The Eternal Significance of Sacrifice

Our expectation is that we can get whatever we want, whenever we want, and that we shouldn’t need to expend much energy to get it. In such a world, what does it mean to “sacrifice”?

LEVITICUS 1:1-5:26
We live in an age where we can get almost everything we need instantaneously. The world is literally at our fingertips — and increasingly, we don’t even need to use our fingertips — we can just “Ask Google” or call out, “Hey Siri.”
If we want to know any fact, we simply Google it. If we need a new pair of shoes, we can have Amazon deliver it — often on the same day. Long gone are the days of a cliffhanger TV show — Netflix will automatically start the next episode as the previous one ends. Pretty soon, we won’t even need to wait for a valet to bring us a car — we will simply press a button on our phone to call our self-driving car to come to us.
Our expectation is that we can get whatever we want, whenever we want, and that we shouldn’t need to expend much energy to get it. In such a world, what does it mean to “sacrifice”?
The specifics of sacrifice have changed over the years. In biblical times — as we read in this week’s parasha, Vayikra — sacrifice meant giving of the best of what you had to be offered to God through the Priests in the mishkan (tabernacle) or, in later years, in the Beit HaMikdash (Holy Temple). In times of war, sacrifice refers to the death of young men and women who die in battle fighting to protect their country. For members of the “Greatest Generation,” sacrifice meant giving up one’s own comfort to ensure one’s children would be better off than they had been. For John F. Kennedy, it was, “Ask not what your country can do for you, but what you can do for your country.”
But what are we asked to sacrifice in today’s world? What are we willing to give up? And, equally important, why should we willingly give up something that is ours if we don’t need to do so?
We can learn a great deal on this matter from a debate among two of our classical biblical commentators. Maimonides looks upon the sacrifices almost as if they were a necessary evil — a concession to humanity’s need to have a physical way to connect to God. If we were more highly developed spiritually, we would not need to offer them.
On the other hand, Nachmanides argues that the Torah repeatedly describes the sacrifices as having a reyach nichoach (a pleasant smell). He understands that this indicates that the act of sacrifice has an intrinsically positive value.
Their debate comes down to this essential question: Is the act of sacrifice something that is necessary or something that is desirable? If it is merely necessary, there is no reason why anyone should unnecessarily sacrifice of themselves. If this is true, perhaps we should celebrate that many people today are no longer asked to make sacrifices. But if, as Nachmanides suggests, the act of sacrificing has some greater benefit, then we must understand what that is and how to apply it today.
One way to understand Nachmanides’ point of view is by looking at the Hebrew word for sacrifice, korban — “to bring close.” The commentator Akeidat Yitzchak notes, “All the sacrifices mentioned in the Torah (other than those connected with atonement) express the desire of the donor to achieve a closeness with God.” Somehow, giving God your first fruits, unblemished animals and the other proscribed sacrifices, helps create a deeper connection between the giver and God. The positive value of the act of sacrifice is that it brings us closer.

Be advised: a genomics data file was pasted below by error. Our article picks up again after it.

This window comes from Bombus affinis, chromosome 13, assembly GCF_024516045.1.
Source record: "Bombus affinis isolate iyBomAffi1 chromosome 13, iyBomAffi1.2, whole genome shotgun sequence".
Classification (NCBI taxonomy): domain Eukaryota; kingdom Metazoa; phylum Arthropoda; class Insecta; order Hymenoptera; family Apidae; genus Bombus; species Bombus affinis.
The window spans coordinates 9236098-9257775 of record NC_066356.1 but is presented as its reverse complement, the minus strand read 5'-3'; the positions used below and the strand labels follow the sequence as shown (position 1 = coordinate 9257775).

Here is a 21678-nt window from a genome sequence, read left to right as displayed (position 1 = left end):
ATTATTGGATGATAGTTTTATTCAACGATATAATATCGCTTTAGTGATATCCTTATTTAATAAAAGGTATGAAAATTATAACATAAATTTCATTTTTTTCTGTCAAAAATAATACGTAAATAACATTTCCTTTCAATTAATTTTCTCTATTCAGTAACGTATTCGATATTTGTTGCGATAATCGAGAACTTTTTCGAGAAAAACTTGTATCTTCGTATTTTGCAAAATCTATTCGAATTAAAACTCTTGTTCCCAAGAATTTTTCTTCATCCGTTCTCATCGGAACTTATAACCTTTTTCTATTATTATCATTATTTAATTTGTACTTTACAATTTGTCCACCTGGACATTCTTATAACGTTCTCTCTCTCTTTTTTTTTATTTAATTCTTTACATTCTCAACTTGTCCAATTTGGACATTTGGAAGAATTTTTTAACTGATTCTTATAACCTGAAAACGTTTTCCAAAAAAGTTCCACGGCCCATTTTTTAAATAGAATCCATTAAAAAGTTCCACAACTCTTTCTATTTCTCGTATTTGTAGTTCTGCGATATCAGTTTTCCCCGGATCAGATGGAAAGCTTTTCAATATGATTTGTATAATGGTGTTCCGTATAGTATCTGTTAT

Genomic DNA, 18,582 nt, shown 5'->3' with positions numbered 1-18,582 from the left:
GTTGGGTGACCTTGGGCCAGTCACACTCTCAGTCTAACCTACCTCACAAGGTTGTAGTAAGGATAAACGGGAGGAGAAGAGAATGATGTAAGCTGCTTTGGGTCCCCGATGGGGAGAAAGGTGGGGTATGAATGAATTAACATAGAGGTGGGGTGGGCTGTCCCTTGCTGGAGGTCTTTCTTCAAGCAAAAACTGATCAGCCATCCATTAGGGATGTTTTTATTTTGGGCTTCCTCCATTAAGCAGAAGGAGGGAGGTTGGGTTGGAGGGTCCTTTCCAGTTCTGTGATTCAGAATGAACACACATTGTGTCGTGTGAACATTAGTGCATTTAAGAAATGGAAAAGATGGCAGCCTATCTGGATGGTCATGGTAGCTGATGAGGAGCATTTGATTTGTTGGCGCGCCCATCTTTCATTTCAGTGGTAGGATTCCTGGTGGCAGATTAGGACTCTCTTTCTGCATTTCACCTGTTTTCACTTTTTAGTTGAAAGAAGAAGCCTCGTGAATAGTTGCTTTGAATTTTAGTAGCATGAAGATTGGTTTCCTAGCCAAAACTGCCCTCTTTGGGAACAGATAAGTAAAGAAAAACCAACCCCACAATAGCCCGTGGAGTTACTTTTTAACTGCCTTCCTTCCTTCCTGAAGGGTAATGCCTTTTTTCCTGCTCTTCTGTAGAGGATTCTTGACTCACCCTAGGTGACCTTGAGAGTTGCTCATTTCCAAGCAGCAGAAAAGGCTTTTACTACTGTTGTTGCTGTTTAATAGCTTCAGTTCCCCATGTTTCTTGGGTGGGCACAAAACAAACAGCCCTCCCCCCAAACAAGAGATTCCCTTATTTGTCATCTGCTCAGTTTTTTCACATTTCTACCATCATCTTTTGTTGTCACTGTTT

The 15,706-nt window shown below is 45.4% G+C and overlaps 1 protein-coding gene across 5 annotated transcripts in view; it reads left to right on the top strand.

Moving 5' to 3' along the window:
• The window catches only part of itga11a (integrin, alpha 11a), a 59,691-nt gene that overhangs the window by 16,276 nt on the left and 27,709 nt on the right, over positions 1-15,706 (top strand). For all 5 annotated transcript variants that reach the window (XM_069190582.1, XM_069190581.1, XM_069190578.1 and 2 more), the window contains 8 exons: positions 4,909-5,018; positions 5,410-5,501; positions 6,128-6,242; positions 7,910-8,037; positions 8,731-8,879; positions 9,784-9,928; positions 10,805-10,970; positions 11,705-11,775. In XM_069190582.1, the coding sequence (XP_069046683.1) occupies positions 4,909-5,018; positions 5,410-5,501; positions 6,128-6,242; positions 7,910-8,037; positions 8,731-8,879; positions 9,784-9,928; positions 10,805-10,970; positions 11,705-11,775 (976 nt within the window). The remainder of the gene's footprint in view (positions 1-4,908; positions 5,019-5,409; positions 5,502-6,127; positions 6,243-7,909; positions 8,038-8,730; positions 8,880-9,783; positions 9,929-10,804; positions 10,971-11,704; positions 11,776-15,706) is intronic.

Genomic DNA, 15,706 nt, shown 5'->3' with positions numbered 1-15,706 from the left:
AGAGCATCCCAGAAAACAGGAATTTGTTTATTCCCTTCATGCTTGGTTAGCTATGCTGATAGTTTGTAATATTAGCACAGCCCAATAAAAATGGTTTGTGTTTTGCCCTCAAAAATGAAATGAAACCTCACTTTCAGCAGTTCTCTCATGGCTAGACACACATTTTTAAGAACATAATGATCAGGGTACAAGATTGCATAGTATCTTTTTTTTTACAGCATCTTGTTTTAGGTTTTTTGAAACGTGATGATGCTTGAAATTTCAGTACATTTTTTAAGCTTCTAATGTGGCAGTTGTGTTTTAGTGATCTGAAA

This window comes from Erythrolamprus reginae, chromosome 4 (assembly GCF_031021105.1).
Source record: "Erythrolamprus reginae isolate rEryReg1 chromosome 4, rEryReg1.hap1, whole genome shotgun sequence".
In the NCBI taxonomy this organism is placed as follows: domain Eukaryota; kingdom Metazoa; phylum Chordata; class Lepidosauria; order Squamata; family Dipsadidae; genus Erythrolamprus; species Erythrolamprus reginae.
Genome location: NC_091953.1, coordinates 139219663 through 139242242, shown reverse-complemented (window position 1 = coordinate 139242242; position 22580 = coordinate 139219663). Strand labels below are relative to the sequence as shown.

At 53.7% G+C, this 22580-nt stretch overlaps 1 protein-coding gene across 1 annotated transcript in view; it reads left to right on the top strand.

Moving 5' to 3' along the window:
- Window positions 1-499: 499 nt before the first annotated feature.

The reality is that this concept is equally true today. When we give of ourselves, whether it is of our time or our resources, we know that it brings us closer to the recipients. When we volunteer for an organization or our synagogue, we deepen our sense of belonging. When we visit someone who is homebound or we help rebuild a house, we deepen our sense of connection. When we give money to a particular cause, we deepen our sense of investment in the project. And, perhaps most importantly, when we carve out space in our busy schedules to spend quality and focused time with our loved ones, we deepen our relationships.
Perhaps it is possible to harmonize the viewpoints of Maimonides and Nachmanides. When he taught that the sacrifices were a necessary evil, Maimonides was talking about the specific form of sacrifice that was enacted in the Torah. On the other hand, when Nachmanides was teaching about the intrinsically positive value of the sacrifices, he was referring to the concept of giving of oneself.
I believe that this harmonization is the key to Jewish history and survival. We have always been able to maintain and perpetuate the teachings of the Torah, even if we must adapt the modes by which we enact those lessons. As technology continues to advance at speeds that are difficult for us to fathom, this lesson from Vayikra has never been more important.
Rabbi Marc Israel is Associate Rabbi at Temple Beth Hillel-Beth El. The Board of Rabbis of Greater Philadelphia is proud to provide the Torah commentary for the Jewish Exponent.


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